Discharge of raw sewage lands firm in hot water
Yorkshire Water has been fined £233,000 and ordered to pay £18,766.06 costs and £170 Victim Surcharge after it admitted to being responsible for a sewage leak that led to the deaths of hundreds of fish in Tong Beck, near Bradford.
The successful prosecution at Leeds Crown Court on Friday 28 January 2022, was brought by the Environment Agency following a pollution incident in November 2017. Caused by the failure of a valve at Yorkshire Water’s Dale Road sewage pumping station in Cockersdale near Bradford, an estimated 20 million litres of raw sewage was discharged into Tong Beck over a four day period between the 4th and 8th November 2017.
The unpermitted discharge of raw, untreated sewage can cause serious harm to aquatic life. An investigation into the impact of the pollution by the Environment Agency found that it had caused significant damage to the ecology of the beck and led to the death of hundreds of adult and juvenile brown trout downstream of the pumping station.
Yorkshire Water’s Dale Road site used to be a sewage works but was converted into a pumping station. The station is automated and unmanned. The pumping station incorporates an underground well into which sewage flows under gravity. From the well sewage is sent by large pumps via a rising main to a local sewage works.
The Environment Agency had raised concerns following issues with the pumps at the pumping station in 2010/11 and in response Yorkshire Water had upgraded the pumping station and renewed the pumps in 2012. During the re-fit, the company installed what was intended to be a temporary isolation valve on the rising main just outside the boundary of the pumping station. The isolation valve was intended to be a temporary measure and was not installed to the same standard as permanent infrastructure, neither was it mapped by Yorkshire Water on its asset record system or scheduled for inspection.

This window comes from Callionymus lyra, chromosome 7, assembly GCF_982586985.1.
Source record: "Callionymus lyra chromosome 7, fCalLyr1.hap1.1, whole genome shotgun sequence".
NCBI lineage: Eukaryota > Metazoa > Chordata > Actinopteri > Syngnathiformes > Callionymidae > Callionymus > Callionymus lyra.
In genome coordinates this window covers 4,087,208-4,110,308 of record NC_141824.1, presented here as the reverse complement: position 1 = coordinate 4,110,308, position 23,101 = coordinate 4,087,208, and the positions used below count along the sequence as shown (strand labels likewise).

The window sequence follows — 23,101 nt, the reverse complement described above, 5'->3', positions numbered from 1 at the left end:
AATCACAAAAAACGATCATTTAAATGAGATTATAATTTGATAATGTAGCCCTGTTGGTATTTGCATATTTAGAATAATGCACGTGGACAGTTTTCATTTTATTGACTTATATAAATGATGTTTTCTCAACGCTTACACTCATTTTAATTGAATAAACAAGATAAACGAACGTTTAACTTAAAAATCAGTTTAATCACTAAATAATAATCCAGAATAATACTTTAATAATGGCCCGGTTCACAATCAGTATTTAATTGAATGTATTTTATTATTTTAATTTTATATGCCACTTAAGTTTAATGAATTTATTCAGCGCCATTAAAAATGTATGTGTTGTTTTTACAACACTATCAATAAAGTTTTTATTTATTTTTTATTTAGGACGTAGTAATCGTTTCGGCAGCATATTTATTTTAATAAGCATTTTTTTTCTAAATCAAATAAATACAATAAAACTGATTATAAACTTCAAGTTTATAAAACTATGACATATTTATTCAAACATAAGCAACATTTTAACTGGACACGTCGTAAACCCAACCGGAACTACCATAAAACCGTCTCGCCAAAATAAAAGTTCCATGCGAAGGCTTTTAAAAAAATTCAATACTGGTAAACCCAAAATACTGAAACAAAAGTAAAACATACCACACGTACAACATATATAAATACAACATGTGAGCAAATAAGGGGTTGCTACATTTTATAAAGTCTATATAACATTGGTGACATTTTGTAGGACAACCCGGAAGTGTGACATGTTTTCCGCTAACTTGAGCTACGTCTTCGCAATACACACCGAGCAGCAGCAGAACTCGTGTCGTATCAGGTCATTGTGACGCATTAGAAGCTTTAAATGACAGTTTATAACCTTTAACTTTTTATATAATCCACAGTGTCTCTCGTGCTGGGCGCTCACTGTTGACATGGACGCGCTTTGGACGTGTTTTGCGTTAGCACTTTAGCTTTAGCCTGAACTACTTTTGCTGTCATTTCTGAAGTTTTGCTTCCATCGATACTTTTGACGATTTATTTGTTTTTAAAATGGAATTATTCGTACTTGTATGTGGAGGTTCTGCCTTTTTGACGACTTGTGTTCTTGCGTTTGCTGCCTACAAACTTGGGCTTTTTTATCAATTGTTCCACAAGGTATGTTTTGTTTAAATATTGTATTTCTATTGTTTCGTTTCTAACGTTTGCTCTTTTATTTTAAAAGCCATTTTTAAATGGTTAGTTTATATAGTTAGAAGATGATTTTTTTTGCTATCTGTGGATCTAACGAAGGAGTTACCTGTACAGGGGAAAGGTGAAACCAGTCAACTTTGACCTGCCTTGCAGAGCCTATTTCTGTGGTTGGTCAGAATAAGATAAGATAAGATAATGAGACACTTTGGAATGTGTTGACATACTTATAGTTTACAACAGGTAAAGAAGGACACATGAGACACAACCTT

To deal with the fact that the pumping station is not manned there is a telemetry system at the pumping station which monitors whether the pumps are working. However, there was no telemetry monitoring of the rising main. As such, the telemetry system did not notify Yorkshire Water’s monitoring station of the failure of the valve or the resulting loss of sewage from the rising main.
A spokesperson for the Environment Agency recently said:
All businesses, including water companies have a responsibility to ensure their activities do not present a risk of harm to people and the environment. Yorkshire Water’s failure to adequately safeguard its systems has led to significant damage to the ecology of Tong Beck, which may take many years to recover. We welcome the ruling by Magistrates in Leeds today and hope that this sends a strong message to others that the Environment Agency will hold polluters to account.
In mitigation, Yorkshire Water expressed remorse. They said they acted quickly once they became aware of the discharge. They commissioned their own sampling and analysis, monitored the watercourse over the following days, undertook a full clean-up of the site and immediate area and undertook repairs to ensure the pumping station was brought quickly back into operation.
Original article link: https://www.gov.uk/government/news/discharge-of-raw-sewage-lands-firm-in-hot-water
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